The Swiss cabinet has announced plans to bring railway passengers’ rights in line with those offered in the European Union. Measures include a partial refund on domestic trains that are delayed by more than one hour.This content was published on November 16, 2016 - 15:24
Swiss trains might be renowned for punctuality, with 87.8% of users arriving on time in 2015, but passengers using domestic train services have limited options when the occasional delay does occur.
The Swiss Federal Railways introduced European refund rulesExternal link for cross-border services in 2009, offering a 25% refund on the fare if trains were delayed by more than an hour and 50% for delays of over two hours.
However, this option was not extended to those undertaking domestic journeys. According to current policiesExternal link, domestic passengers whose trains are delayed by more than an hour get a “Sorry Railway Voucher” worth CHF10 ($10) for second-class ticket holders and CHF15 for first class. It is a goodwill gesture and not mandatory.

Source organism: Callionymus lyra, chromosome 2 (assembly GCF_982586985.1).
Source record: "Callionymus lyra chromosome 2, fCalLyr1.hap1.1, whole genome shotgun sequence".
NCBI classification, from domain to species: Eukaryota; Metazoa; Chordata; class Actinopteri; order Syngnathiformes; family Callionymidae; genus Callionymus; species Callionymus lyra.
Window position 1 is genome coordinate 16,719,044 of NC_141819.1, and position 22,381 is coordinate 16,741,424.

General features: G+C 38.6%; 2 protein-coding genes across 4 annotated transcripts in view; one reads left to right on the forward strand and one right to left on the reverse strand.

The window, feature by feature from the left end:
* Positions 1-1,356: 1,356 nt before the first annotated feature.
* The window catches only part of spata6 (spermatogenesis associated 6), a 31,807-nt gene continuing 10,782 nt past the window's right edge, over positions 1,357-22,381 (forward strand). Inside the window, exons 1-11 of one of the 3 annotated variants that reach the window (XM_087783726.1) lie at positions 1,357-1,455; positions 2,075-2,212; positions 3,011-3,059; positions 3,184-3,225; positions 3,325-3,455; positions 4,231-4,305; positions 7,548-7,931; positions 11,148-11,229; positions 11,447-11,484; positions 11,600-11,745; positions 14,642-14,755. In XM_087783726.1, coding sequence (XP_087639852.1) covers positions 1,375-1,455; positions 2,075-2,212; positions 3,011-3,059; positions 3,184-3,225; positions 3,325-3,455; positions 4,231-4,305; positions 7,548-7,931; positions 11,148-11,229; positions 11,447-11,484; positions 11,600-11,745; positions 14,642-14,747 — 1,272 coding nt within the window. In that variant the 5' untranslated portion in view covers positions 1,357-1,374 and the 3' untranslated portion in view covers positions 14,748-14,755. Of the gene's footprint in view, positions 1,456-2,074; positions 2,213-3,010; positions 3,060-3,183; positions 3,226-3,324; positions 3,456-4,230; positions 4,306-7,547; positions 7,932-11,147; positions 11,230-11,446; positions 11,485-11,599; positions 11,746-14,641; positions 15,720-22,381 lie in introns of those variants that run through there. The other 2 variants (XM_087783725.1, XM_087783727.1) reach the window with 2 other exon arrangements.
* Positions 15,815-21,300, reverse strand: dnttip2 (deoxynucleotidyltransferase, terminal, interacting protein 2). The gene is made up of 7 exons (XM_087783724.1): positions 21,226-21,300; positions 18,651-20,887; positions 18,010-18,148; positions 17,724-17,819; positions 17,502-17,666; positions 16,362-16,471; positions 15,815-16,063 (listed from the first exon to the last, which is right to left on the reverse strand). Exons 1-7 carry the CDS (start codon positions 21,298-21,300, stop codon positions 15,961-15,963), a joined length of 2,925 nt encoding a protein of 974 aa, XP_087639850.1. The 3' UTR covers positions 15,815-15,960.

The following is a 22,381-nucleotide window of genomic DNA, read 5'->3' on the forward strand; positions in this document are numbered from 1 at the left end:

The Swiss cabinet’s decision on Wednesday will ensure that domestic passengers are given the same rights as cross-border travellers. However, those in possession of an annual train pass (around 7.5% of the adult population) or a regional one will not be entitled to a refund in case of delays.
The cabinet also decided to hand over responsibility for the country’s railway infrastructure to an independent federal body. This body will also be in charge of the timetable for public transport in Switzerland but the federal railways will still draw up the schedule that underlies the timetables.
The aim of this move is to ensure that all players have equal access to the country’s railway infrastructure, thereby increasing competition. The federal railways is a private company but the government is currently the majority shareholder.
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